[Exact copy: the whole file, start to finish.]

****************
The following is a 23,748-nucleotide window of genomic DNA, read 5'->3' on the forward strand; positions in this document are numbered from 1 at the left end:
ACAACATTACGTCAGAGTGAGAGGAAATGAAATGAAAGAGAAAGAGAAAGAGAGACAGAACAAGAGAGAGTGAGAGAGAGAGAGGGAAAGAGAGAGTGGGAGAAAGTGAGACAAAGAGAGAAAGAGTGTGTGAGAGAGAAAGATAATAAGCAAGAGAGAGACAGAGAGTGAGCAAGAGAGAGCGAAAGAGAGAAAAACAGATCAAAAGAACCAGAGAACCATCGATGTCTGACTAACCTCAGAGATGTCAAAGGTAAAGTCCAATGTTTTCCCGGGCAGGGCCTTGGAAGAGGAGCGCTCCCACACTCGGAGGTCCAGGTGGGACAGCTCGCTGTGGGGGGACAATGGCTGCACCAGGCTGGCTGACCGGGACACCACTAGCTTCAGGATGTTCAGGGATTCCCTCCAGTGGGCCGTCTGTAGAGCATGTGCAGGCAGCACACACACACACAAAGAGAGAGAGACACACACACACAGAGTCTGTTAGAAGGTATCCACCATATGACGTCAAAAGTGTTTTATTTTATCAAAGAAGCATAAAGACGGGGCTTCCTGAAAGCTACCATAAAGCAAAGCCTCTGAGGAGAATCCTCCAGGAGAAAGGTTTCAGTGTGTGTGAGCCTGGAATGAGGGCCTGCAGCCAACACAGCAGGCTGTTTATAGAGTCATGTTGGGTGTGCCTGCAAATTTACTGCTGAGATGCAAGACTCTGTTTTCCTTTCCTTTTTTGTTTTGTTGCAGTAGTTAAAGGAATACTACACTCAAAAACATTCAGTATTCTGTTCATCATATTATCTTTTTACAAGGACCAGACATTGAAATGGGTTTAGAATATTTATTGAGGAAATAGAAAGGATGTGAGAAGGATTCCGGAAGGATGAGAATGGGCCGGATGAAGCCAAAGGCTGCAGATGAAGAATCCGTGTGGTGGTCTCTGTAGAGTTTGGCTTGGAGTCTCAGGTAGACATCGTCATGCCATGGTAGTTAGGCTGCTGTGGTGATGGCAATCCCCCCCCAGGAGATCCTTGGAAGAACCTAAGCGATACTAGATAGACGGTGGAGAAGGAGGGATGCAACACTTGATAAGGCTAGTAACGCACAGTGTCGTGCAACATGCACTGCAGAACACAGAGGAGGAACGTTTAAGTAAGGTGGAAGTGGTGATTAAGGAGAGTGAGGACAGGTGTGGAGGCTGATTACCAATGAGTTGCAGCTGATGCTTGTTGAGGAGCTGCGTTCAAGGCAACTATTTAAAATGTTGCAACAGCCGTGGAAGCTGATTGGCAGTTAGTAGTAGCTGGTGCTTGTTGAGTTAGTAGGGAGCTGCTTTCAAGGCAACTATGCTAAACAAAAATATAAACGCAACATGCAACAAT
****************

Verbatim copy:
The following is a 23,748-nucleotide window of genomic DNA, read 5'->3' on the forward strand; positions in this document are numbered from 1 at the left end:
ACAACATTACGTCAGAGTGAGAGGAAATGAAATGAAAGAGAAAGAGAAAGAGAGACAGAACAAGAGAGAGTGAGAGAGAGAGAGGGAAAGAGAGAGTGGGAGAAAGTGAGACAAAGAGAGAAAGAGTGTGTGAGAGAGAAAGATAATAAGCAAGAGAGAGACAGAGAGTGAGCAAGAGAGAGCGAAAGAGAGAAAAACAGATCAAAAGAACCAGAGAACCATCGATGTCTGACTAACCTCAGAGATGTCAAAGGTAAAGTCCAATGTTTTCCCGGGCAGGGCCTTGGAAGAGGAGCGCTCCCACACTCGGAGGTCCAGGTGGGACAGCTCGCTGTGGGGGGACAATGGCTGCACCAGGCTGGCTGACCGGGACACCACTAGCTTCAGGATGTTCAGGGATTCCCTCCAGTGGGCCGTCTGTAGAGCATGTGCAGGCAGCACACACACACACAAAGAGAGAGAGACACACACACACAGAGTCTGTTAGAAGGTATCCACCATATGACGTCAAAAGTGTTTTATTTTATCAAAGAAGCATAAAGACGGGGCTTCCTGAAAGCTACCATAAAGCAAAGCCTCTGAGGAGAATCCTCCAGGAGAAAGGTTTCAGTGTGTGTGAGCCTGGAATGAGGGCCTGCAGCCAACACAGCAGGCTGTTTATAGAGTCATGTTGGGTGTGCCTGCAAATTTACTGCTGAGATGCAAGACTCTGTTTTCCTTTCCTTTTTTGTTTTGTTGCAGTAGTTAAAGGAATACTACACTCAAAAACATTCAGTATTCTGTTCATCATATTATCTTTTTACAAGGACCAGACATTGAAATGGGTTTAGAATATTTATTGAGGAAATAGAAAGGATGTGAGAAGGATTCCGGAAGGATGAGAATGGGCCGGATGAAGCCAAAGGCTGCAGATGAAGAATCCGTGTGGTGGTCTCTGTAGAGTTTGGCTTGGAGTCTCAGGTAGACATCGTCATGCCATGGTAGTTAGGCTGCTGTGGTGATGGCAATCCCCCCCCAGGAGATCCTTGGAAGAACCTAAGCGATACTAGATAGACGGTGGAGAAGGAGGGATGCAACACTTGATAAGGCTAGTAACGCACAGTGTCGTGCAACATGCACTGCAGAACACAGAGGAGGAACGTTTAAGTAAGGTGGAAGTGGTGATTAAGGAGAGTGAGGACAGGTGTGGAGGCTGATTACCAATGAGTTGCAGCTGATGCTTGTTGAGGAGCTGCGTTCAAGGCAACTATTTAAAATGTTGCAACAGCCGTGGAAGCTGATTGGCAGTTAGTAGTAGCTGGTGCTTGTTGAGTTAGTAGGGAGCTGCTTTCAAGGCAACTATGCTAAACAAAAATATAAACGCAACATGCAACAAT